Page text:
It seems beyond comprehension that organic — a $55 billion dollar marketplace in the U.S. — can operate without a clear set of rules in some of its most important sectors, and here are a few examples of how it has impacted the industry.
* Loopholes and lack of clarity in the Origin of Livestock rule
This rule, which governs how animals are transitioned into organic production, has allowed some big operators to grow into 2,000 – 5,000 herd operations very quickly and has come at the complete expense of smaller organic dairy farms, many of whom have suffered total financial ruin.
In a 2013 report, the USDA’s Office of Inspector General acknowledged that there was a serious problem with the Origin of Livestock rule. In 2015, an amended Origin of Livestock rule was proposed but never formally passed.
In December 2019, Congress included a provision in the Fiscal Year 2020 Agriculture Appropriations bill requiring USDA to finalize the long-delayed rule by June 17, 2020. The USDA missed that deadline.
Last week, a letter signed by 118 organic organizations and 249 organic farmers from across the nation was sent to the acting Secretary of Agriculture asking for USDA’s National Organic Program to finalize the Origin of Livestock rule as soon as possible in order to save family dairy farms.
* The three-year transition period — one of the absolute cornerstones of organic standards — is not being uniformly enforced in all parts of the industry.
Last summer, the Accredited Certifiers Association, Organic Farmers Association and National Organic Coalition partnered to conduct a survey with certifiers on certifier policies regarding the circumstances under which they require a three-year transition period after the spraying of a prohibited substance, such as glyphosate.
The findings showed a tremendous disparity of interpretation for a three-year transition when it came to greenhouses and hoop houses. This is of real importance because with climate change and the demand for organic produce continuing to surge, greenhouse production is estimated to increase as well.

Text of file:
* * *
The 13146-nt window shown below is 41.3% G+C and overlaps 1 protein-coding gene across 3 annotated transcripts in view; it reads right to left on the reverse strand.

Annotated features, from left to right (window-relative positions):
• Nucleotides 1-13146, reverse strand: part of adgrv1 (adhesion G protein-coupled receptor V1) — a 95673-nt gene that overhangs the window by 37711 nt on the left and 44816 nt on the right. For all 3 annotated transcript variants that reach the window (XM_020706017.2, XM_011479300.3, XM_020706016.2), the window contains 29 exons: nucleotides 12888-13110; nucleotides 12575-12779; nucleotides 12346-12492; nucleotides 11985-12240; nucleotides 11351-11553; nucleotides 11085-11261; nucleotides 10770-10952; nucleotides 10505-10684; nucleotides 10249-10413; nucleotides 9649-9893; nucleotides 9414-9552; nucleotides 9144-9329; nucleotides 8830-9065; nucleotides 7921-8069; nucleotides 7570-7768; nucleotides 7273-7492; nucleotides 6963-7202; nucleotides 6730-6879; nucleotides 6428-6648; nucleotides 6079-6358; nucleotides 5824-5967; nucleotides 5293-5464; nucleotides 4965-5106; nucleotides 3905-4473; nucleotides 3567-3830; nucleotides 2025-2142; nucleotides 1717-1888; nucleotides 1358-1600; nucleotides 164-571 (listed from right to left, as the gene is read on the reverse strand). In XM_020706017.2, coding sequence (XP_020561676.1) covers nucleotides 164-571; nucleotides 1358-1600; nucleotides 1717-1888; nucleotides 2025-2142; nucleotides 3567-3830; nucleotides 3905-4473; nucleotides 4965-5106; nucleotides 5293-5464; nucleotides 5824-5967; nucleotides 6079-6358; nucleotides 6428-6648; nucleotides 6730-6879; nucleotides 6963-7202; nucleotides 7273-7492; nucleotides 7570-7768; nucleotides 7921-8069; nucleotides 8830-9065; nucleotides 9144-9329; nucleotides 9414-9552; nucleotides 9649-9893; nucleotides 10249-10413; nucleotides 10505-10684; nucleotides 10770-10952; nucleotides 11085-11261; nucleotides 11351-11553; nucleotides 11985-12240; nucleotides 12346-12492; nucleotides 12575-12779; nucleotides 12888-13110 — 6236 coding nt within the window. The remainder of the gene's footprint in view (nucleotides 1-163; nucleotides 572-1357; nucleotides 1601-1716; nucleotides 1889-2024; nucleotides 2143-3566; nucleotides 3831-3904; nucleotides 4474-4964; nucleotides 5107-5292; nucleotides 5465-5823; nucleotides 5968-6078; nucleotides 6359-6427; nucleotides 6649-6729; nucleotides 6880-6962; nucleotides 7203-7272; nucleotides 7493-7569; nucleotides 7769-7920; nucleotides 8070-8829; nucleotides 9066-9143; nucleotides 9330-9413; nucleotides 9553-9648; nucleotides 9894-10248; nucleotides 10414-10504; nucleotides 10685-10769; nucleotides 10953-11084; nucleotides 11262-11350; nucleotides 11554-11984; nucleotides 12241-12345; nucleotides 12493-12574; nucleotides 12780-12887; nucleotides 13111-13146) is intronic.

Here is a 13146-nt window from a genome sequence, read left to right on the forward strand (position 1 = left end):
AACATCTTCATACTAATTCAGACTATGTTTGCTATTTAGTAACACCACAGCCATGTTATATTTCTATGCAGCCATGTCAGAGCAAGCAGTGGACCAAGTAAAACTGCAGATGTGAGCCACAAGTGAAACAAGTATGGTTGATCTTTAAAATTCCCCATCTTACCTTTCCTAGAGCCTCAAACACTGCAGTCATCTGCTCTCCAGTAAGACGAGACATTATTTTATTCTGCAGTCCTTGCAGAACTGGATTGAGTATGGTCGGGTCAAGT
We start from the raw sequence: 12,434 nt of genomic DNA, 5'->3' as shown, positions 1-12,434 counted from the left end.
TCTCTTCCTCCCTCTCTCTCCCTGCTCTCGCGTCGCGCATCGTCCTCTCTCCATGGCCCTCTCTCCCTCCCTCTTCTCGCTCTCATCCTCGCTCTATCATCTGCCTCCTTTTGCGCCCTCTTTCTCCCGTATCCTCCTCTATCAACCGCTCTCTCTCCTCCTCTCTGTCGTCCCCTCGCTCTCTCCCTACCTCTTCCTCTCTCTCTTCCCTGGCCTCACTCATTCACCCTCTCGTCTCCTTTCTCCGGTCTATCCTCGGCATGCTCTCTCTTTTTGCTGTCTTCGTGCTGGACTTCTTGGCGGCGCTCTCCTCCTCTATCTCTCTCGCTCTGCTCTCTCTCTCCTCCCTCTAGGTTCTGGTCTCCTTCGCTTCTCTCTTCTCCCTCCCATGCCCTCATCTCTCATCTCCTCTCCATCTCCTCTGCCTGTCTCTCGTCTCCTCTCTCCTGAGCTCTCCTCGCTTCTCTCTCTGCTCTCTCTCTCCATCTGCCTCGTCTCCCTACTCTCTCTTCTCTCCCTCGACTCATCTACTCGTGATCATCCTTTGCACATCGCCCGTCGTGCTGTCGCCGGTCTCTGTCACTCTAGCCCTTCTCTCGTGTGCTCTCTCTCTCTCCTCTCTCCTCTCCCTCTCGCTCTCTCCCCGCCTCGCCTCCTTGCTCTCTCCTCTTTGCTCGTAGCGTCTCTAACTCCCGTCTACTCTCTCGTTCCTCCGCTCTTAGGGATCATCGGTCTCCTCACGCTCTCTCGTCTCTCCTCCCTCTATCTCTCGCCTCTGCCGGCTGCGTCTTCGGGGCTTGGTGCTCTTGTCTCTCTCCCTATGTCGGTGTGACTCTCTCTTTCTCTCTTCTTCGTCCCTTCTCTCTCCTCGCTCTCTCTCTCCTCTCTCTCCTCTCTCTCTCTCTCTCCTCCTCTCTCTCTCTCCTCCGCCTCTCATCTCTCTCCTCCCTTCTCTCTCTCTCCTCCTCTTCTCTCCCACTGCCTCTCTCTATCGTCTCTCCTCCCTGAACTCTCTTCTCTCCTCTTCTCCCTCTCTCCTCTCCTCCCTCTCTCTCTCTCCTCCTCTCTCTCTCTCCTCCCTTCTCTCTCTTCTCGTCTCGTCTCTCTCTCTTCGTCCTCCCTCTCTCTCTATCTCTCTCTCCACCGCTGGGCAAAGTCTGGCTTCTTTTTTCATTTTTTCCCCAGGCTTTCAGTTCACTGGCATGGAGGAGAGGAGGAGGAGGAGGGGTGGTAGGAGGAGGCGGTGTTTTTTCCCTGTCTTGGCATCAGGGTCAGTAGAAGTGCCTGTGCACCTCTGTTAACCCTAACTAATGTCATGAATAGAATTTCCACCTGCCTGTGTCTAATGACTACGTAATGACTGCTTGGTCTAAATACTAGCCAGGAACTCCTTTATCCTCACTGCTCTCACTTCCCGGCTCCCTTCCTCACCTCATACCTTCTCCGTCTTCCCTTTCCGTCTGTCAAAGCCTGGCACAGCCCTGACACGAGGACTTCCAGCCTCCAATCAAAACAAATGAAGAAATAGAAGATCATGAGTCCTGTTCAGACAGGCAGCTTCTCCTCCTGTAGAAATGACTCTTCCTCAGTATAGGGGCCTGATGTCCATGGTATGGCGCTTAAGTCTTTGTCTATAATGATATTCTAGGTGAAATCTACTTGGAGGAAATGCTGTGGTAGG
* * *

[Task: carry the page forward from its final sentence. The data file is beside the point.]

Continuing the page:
* There is an incredible discrepancy in production methods across many sectors of organic, particularly with eggs, dairy and poultry.
This also holds true for organic berries, tomatoes and greens, some of which are grown in soil and some of which are grown hydroponically.
STRUCTURAL LIMITATIONS BUT MUCH OF THIS IS ON US
The National Organic Standards Board (NOSB), which makes recommendations to the USDA about rules, ingredients and processes, rotates each of its 15 members off of the board every five years, something that makes it exceedingly difficult for the NOSB to retain any institutional memory.
This churn also holds true for our federal government, which oversees the National Organic Program, as the president and the USDA are changing hands every four or eight years.
It is not a flaw in the system that there is such turnover. This is what happens, for better or worse.
While it is convenient to blame the government for our woes, we also need to acknowledge that our efforts, as an industry, are not yielding a strong regulatory system.
And that if we want to see changes, we must also alter our approach in two specific ways.
First, individuals and companies need to be spending much more time communicating directly with their elected officials in Washington, D.C. and at the USDA, and not outsourcing this work to someone else.
“Now is the time to show up, lend your voice and be engaged. When we go to meet with a member of Congress or the USDA Secretary, and they have heard from their constituency about a specific issue, there is a level of familiarity and we get a different response from them,” said Abby Youngblood, Executive Director of the National Organic Coalition.
Second, it is long-overdue that consumer advocacy groups become empowered and supported to a much, much greater degree.